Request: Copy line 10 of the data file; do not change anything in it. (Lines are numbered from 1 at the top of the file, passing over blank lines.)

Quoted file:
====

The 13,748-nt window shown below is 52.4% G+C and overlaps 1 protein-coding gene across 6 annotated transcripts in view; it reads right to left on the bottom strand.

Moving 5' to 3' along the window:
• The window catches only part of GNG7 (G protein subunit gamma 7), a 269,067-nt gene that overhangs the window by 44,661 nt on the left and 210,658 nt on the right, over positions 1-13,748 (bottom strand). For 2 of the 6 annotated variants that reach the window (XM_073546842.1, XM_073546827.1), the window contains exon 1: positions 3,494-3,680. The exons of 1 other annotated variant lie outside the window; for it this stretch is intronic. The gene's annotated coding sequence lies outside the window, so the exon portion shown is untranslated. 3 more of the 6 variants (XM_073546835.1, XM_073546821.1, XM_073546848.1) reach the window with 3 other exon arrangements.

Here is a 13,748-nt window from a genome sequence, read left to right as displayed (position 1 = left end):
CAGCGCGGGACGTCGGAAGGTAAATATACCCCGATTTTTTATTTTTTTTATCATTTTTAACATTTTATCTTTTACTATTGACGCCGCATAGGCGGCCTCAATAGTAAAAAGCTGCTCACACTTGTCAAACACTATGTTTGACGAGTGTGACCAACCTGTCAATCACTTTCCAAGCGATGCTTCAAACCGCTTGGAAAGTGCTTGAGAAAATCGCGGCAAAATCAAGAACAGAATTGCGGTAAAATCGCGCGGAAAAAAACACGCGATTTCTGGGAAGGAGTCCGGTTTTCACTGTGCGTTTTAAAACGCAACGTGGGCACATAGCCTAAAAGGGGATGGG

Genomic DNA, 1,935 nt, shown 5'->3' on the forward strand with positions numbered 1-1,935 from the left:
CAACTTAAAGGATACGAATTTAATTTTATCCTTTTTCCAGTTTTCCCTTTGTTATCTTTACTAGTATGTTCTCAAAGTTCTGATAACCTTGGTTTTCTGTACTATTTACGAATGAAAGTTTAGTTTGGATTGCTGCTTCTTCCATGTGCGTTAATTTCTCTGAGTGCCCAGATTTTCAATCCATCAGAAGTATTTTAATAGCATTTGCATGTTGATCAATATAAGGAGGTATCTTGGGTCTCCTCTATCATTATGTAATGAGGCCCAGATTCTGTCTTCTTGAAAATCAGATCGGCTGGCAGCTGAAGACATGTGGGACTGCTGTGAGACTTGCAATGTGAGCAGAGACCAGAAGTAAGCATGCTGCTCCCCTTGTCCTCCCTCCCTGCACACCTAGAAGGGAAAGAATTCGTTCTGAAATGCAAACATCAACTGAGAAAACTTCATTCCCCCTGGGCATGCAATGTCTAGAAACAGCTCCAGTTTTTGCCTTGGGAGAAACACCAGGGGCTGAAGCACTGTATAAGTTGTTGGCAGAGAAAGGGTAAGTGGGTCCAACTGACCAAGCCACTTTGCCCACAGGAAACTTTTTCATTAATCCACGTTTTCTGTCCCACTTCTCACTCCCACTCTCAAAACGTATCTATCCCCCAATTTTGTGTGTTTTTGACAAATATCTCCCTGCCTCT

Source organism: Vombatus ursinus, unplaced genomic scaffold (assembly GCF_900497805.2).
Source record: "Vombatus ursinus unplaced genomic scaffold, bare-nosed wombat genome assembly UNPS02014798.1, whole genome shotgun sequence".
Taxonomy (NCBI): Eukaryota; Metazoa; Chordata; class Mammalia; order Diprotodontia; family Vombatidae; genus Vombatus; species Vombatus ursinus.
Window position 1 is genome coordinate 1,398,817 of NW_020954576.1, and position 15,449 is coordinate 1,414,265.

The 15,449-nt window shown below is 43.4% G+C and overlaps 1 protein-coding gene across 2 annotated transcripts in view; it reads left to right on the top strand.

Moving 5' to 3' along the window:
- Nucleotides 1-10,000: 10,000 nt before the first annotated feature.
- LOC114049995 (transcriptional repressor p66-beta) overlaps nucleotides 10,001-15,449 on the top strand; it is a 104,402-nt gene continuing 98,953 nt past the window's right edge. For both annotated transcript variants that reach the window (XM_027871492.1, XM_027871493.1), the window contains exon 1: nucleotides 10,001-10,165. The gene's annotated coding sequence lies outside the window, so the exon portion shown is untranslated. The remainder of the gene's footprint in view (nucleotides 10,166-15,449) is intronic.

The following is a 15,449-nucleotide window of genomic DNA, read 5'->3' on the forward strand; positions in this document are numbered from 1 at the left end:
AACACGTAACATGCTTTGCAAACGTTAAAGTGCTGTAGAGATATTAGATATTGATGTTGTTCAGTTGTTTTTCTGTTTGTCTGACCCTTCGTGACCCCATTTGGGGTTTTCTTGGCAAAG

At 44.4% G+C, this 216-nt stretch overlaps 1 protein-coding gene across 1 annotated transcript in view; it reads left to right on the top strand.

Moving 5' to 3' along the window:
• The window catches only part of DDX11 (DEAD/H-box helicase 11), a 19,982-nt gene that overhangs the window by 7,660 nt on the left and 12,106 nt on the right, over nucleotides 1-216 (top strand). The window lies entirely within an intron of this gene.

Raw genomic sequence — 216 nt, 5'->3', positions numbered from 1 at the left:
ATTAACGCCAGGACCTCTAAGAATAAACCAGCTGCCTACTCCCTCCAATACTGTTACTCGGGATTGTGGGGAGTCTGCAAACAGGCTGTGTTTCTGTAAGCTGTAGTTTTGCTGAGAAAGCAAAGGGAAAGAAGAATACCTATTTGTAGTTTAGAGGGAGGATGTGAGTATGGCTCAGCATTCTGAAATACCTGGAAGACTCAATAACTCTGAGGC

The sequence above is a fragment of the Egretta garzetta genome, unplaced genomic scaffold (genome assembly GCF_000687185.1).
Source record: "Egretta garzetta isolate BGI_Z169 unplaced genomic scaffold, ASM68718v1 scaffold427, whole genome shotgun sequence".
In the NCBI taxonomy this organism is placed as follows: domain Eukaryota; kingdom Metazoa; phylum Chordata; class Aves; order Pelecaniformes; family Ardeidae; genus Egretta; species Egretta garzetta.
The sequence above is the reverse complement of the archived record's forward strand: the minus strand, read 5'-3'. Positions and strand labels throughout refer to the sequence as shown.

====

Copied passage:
Taxonomy (NCBI): Eukaryota; Metazoa; Chordata; class Mammalia; order Diprotodontia; family Vombatidae; genus Vombatus; species Vombatus ursinus.